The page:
Broadway’s First Black Conductor Everett Lee Dies at 105


Everett Lee, a prolific musician, performed at major operas around the globe and broke ground as the first Black Broadway conductor and the first Black conductor to lead a white Southern orchestra.

Born in 1916, Lee was raised in Wheeling, West Virginia where he took up violin at 8-years-old. From an early age, it was clear that Lee was a musical prodigy. His family relocated to Cleveland so he could further cultivate his talent.

The conductor of the Cleveland Orchestra took Lee under his wing, and soon he was studying at the Cleveland Institute of Music and then The Juilliard School in New York City.

In a moment of serendipity, the conductor slated to lead the orchestra for “Carmen Jones” on Broadway was unable to play. Lee took over as conductor of the musical, featuring a cast of Black actors, in 1944.

“The story is the conductor got snowed in and dad, who was concertmaster, showed up and they handed him the baton and said, ‘It’s your turn. You get to go. We don’t have a conductor,’” Everett Lee III, the legendary conductor’s son, told Archive Wheeling. “And they knew that he was on top of his game and he knew everything about the stuff he was doing. So, that happened.”

Despite his obvious talent and qualifications, prejudice kept Lee from accessing more of the opportunities he deserved. So, he brought together a diverse team of musicians in the Cosmopolitan Symphony in 1947. The Cosmopolitan performed Italian opera “La Forza Del Destino” to a crowd of over 2,000 in the early 1950s, among other concerts.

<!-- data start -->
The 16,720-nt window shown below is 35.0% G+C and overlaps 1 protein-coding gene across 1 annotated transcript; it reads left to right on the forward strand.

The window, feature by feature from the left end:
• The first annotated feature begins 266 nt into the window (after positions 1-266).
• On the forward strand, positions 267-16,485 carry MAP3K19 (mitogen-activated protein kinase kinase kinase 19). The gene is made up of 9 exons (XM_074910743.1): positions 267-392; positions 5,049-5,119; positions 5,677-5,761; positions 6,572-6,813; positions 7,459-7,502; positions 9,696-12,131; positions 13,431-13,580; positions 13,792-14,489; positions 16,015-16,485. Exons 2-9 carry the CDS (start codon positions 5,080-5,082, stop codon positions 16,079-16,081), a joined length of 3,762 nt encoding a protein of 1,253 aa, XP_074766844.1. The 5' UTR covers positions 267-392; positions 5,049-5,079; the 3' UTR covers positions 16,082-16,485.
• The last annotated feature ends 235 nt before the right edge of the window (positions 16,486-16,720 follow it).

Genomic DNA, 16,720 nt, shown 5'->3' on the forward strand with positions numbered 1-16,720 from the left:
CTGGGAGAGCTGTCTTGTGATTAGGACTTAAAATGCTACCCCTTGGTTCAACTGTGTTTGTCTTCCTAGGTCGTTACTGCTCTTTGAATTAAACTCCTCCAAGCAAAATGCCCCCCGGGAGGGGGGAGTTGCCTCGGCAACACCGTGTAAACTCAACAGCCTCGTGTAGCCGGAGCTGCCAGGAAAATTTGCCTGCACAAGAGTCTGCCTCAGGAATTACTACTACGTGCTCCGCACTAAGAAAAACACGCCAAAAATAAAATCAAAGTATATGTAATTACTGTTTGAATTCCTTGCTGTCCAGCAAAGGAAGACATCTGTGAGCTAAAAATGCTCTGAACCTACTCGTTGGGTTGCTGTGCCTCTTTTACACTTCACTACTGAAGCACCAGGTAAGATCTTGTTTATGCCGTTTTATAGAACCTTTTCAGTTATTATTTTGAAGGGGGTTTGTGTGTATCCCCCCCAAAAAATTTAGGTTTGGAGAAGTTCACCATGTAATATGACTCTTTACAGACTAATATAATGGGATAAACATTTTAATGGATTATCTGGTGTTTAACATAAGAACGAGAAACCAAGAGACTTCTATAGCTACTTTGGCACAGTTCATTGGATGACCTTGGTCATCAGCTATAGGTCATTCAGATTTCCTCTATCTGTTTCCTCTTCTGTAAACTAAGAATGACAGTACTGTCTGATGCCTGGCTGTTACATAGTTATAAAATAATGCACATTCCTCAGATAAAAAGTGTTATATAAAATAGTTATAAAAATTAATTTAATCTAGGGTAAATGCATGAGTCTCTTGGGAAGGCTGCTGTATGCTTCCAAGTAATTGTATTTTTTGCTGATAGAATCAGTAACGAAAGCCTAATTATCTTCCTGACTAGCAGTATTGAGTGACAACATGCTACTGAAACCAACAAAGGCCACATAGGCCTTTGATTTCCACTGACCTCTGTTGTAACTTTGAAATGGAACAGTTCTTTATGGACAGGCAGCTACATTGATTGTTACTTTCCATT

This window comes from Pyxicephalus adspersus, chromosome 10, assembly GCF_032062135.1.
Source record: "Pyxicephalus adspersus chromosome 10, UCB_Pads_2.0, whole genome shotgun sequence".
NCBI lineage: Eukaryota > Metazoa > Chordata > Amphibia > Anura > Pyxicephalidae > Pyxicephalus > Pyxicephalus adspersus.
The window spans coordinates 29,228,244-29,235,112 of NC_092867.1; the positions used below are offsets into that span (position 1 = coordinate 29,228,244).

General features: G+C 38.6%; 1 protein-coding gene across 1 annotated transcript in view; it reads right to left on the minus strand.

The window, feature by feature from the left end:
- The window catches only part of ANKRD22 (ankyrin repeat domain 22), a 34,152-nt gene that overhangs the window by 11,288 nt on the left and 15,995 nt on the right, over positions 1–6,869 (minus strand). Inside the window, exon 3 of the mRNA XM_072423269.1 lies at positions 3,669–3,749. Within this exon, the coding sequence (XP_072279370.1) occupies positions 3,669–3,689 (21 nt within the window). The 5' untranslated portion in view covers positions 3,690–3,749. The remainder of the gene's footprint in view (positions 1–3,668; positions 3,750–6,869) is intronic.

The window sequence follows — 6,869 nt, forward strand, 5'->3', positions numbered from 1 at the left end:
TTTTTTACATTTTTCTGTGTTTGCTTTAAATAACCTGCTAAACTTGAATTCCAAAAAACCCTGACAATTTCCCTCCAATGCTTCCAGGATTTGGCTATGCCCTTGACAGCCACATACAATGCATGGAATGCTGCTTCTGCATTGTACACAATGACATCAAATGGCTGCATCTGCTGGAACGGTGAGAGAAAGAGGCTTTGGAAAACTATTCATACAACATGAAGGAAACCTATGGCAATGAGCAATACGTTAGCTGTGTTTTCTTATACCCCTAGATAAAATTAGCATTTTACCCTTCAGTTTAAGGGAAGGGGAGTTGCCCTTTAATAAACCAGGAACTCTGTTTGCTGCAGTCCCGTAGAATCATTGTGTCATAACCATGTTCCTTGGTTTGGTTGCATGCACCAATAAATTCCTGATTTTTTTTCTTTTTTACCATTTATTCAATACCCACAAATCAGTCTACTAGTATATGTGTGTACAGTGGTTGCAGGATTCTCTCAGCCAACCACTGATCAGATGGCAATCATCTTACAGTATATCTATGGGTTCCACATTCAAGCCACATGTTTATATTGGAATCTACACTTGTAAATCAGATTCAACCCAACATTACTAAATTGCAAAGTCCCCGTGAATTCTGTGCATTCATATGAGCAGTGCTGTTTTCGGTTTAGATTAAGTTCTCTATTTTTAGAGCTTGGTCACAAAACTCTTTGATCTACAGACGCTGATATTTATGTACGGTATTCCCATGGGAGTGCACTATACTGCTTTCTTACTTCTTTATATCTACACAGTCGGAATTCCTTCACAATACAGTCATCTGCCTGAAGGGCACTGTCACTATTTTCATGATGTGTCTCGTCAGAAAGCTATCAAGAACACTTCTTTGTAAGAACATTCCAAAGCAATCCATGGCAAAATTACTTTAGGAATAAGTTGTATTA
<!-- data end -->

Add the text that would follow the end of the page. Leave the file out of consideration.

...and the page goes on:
“My own group is coming along fairly well, but of course there is no money in it as yet,” Lee said of the group, according to Archive Wheeling. “I hope to make it grow into something good however and it may be the beginning of breaking down a lot of foolish barriers.”

Despite success with the group and his breakthroughs conducting white orchestras as a Black musician, Lee moved to Europe to pursue his career without the limitations of Jim Crow-era America.

Outside of the United States, Lee was unstoppable. He founded an orchestra in Munich, played operas in Sweden and conducted the Berlin Philharmonic and Bogotá Philharmonic in Germany and Colombia respectively.

Lee would return to America for some performances before conducting his last show in 2005.

He died at age 105 this January.

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